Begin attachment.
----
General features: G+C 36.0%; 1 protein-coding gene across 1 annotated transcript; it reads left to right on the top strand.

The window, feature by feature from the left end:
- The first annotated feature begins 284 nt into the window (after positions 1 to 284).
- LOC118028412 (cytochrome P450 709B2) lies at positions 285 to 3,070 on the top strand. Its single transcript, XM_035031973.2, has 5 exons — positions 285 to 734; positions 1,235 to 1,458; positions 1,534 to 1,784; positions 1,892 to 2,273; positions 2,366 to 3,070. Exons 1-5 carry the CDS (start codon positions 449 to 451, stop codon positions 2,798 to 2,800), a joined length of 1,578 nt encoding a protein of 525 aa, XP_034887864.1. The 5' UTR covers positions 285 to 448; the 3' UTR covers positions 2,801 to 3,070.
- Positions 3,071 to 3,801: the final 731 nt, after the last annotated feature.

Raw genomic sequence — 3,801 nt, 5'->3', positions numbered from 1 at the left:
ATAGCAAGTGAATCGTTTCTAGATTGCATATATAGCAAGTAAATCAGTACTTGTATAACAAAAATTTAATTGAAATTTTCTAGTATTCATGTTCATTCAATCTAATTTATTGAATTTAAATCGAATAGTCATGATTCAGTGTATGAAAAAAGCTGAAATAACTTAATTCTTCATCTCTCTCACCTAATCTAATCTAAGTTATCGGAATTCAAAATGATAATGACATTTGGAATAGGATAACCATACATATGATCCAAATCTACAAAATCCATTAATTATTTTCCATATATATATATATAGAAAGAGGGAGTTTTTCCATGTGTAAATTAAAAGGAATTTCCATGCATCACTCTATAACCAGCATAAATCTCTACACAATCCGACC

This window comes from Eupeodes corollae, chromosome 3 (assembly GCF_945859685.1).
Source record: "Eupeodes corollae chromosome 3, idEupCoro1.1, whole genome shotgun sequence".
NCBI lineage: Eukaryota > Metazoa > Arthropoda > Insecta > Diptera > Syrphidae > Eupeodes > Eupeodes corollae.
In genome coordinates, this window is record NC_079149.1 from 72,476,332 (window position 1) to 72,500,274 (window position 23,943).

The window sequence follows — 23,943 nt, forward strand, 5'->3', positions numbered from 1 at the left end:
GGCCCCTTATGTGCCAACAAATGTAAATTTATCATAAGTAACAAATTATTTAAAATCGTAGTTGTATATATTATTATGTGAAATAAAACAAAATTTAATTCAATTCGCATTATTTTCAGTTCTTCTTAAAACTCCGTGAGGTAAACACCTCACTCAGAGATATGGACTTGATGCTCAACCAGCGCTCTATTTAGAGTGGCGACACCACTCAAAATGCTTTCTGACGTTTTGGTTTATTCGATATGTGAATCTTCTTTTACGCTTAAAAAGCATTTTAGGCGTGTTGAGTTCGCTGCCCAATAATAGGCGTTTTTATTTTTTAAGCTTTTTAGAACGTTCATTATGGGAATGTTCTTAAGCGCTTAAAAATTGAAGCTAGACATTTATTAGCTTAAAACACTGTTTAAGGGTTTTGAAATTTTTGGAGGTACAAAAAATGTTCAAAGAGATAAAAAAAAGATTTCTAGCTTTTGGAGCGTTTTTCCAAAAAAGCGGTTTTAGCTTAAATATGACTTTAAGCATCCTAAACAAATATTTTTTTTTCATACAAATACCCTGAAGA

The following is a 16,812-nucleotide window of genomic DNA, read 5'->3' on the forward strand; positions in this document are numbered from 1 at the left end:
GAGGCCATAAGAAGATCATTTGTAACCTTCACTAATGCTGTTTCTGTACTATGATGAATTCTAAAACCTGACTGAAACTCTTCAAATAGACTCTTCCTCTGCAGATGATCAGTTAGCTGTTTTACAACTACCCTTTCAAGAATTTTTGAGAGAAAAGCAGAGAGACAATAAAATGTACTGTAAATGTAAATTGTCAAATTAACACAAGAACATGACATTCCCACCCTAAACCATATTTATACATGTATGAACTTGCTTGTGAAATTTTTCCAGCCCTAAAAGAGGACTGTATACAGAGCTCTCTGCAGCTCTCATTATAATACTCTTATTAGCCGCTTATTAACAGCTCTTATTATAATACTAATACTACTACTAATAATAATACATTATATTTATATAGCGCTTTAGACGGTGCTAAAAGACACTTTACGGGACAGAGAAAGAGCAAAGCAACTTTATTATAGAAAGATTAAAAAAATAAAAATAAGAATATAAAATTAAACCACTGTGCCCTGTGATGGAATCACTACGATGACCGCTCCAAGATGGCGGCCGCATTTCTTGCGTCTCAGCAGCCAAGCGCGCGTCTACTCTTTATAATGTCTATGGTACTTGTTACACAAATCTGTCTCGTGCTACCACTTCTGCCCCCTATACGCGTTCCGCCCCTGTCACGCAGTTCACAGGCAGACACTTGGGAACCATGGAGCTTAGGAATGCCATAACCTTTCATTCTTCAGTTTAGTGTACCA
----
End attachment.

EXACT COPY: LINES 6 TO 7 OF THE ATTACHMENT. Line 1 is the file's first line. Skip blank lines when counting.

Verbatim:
Raw genomic sequence — 3,801 nt, 5'->3', positions numbered from 1 at the left:
ATAGCAAGTGAATCGTTTCTAGATTGCATATATAGCAAGTAAATCAGTACTTGTATAACAAAAATTTAATTGAAATTTTCTAGTATTCATGTTCATTCAATCTAATTTATTGAATTTAAATCGAATAGTCATGATTCAGTGTATGAAAAAAGCTGAAATAACTTAATTCTTCATCTCTCTCACCTAATCTAATCTAAGTTATCGGAATTCAAAATGATAATGACATTTGGAATAGGATAACCATACATATGATCCAAATCTACAAAATCCATTAATTATTTTCCATATATATATATATAGAAAGAGGGAGTTTTTCCATGTGTAAATTAAAAGGAATTTCCATGCATCACTCTATAACCAGCATAAATCTCTACACAATCCGACC